Teaching Online Computer-Science Courses in LMS and Cloud Environment

Teaching Online Computer-Science Courses in LMS and Cloud Environment

Vladimir V. Riabov (Rivier University, Nashua, NH, USA)
DOI: 10.4018/IJQAETE.2016100102
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The author shares his experiences teaching various online computer-science courses (via the Canvas™ and synchronous web conferencing tools) using state-of-the-art free-license software tools for conducting online virtual labs and numerous students' projects. The labs were designed to help students explore modern, sophisticated techniques in several areas of computer science: computer-system analysis and design, programming in C/C++ and Java, software quality assurance, data communication in networking systems, computer security, system simulation and modeling, numerical analysis, image processing, multimedia applications, Web development, and database design and management. All the online courses include “warm-up” exercises and lab-based projects that provide students with knowledge, instructions, and hands-on experience, and that motivate them in selecting topics for technology overviews and research. To concentrate mostly on the students' hands-on training, the “flipped classroom” pedagogy and individual or team tutoring were used in the online classes. The preventive strategies on plagiarism and cheating among students were developed and successfully implemented in the virtual classroom using the Cloud environment.
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The collapse of networking industry in 1999-2000, the world economic crisis of 2008-2010, and visa restrictions for international specialists and students (that were enforced after the terrorist attacks of September 11, 2001) changed dramatically the student population in colleges and universities nation-wide (Bollag, 2004). Enrollment continues to decline in both undergraduate and graduate computer science programs (Zweben & Aspray, 2004; McCormack, 2005), particularly putting at risk small computer science programs in liberal arts colleges, which heavily depend on the international students’ enrollment. At the same time, companies still demand fewer, but better prepared computer engineers with solid knowledge and hands-on experience.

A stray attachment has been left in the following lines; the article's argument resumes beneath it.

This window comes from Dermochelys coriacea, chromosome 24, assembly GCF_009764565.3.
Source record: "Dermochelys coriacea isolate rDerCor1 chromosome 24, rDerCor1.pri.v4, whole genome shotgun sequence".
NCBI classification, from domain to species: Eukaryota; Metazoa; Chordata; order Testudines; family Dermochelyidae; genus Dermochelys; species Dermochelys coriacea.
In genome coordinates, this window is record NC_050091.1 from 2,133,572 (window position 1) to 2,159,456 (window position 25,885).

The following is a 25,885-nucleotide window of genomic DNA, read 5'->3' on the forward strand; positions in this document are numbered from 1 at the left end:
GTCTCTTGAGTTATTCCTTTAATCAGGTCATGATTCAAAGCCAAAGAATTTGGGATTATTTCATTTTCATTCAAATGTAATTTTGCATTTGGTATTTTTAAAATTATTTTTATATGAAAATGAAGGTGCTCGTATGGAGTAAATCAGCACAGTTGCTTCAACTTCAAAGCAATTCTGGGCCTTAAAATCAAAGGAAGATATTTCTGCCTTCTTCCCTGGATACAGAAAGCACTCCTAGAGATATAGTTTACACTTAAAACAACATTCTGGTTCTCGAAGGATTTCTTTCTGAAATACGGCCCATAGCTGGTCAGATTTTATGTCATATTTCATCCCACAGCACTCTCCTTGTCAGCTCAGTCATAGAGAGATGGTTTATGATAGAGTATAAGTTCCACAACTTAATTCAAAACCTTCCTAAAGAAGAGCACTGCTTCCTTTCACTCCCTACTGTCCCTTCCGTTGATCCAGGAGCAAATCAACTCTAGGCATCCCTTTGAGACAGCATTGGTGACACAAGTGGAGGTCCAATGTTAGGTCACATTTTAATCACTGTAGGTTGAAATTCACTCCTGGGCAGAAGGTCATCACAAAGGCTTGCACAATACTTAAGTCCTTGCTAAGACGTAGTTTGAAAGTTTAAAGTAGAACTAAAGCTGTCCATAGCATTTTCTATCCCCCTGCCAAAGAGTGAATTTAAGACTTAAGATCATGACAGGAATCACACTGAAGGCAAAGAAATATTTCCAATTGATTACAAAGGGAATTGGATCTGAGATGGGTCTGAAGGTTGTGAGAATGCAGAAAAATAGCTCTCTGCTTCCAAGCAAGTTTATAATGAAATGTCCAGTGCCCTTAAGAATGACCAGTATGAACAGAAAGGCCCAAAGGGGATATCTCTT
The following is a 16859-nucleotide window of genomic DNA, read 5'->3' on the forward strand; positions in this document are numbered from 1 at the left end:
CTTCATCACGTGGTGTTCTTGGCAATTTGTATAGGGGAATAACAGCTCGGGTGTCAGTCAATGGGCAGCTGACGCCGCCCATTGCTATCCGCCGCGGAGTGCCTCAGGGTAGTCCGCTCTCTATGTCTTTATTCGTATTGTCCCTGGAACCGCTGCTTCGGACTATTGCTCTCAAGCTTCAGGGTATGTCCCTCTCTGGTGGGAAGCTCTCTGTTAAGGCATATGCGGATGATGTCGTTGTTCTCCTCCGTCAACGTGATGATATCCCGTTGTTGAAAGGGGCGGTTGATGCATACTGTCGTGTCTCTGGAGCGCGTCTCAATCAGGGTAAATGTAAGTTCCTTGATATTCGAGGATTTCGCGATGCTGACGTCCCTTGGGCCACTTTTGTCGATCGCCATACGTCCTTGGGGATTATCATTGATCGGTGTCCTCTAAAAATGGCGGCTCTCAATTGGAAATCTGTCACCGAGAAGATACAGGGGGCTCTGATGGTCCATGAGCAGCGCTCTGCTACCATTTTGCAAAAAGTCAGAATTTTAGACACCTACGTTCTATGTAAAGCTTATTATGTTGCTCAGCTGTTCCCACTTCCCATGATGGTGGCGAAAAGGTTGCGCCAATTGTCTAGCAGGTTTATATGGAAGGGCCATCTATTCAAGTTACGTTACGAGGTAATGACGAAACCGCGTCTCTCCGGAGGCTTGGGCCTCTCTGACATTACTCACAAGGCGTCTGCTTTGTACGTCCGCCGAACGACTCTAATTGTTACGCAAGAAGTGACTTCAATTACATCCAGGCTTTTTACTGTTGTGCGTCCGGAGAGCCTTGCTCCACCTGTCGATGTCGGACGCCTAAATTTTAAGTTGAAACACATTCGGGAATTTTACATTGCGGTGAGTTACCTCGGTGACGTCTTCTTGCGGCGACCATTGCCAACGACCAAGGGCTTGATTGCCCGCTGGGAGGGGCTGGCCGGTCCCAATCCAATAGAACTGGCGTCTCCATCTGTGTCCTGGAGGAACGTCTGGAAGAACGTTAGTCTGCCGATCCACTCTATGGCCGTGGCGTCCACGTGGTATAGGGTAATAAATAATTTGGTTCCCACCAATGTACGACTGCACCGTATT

According to the USA Today review, “… there are more than 500,000 open computing jobs nationwide, but less than 43,000 computer science students graduated into the workforce last year, according to Code.org, a non-profit dedicated to expanding access to computer science. The U.S. Bureau of Labor Statistics predicts there will be 1.4 million more software development jobs than applicants who can fill them by 2020” (Swartz, 2017). The Wall Street Journal confirms this data (Simons, 2017), pointing that only about 85,000 H1-B visas have been granted annually to the foreign high-tech workers.

Rob Paul, president of DeVry University, which conducted research online for Career Board Advisory Board and offers educational services that includes boot camps for tech skills, made a statement that “…the emergence of boot camps has slightly eased the problem in getting thousands of Americans up to snuff in skills for coding, Internet of Things, big data, cybersecurity and high-tech manufacturing, but doesn't go nearly far enough” (Swartz, 2017). “A fertile area is data analysis: 59% of organizations expect to increase positions requiring data analysis skills over the next five years, according to the Society for Human Resource Management and the American Statistical Association. Departments most in need are accounting and finance (71%), human resources (54%), and business and administration (50%),” the review report concluded.

All these factors have to be considered seriously and must be reflected in searching new approaches for teaching online the computer science courses. In this paper, the author shares his experience in re-designing the computer science curriculum for teaching courses online. His teaching methods (Riabov, 1997; 2000a; 2000b; 2006a) are based on several techniques (Riabov, 2002a; 2002b; 2005b; 2006a) that challenge and motivate students to become passionate in their studies and be active in the virtual classroom environment. Starting every class session with small challenging “warm-up” exercises (Sabin et al., 2005; Riabov, 2006a; Riabov & Higgs, 2011), the instructor encourages students to select and develop their own projects. He provides them with examples of the best achievements of professionals in the related fields of expertise (Riabov, 2004; 2005a; 2006b), the best projects of students (available on the instructor’s Website, rivier.edu/faculty/vriabov/), who took similar courses in the past, and the challenges of the discipline (Riabov, 2012a).

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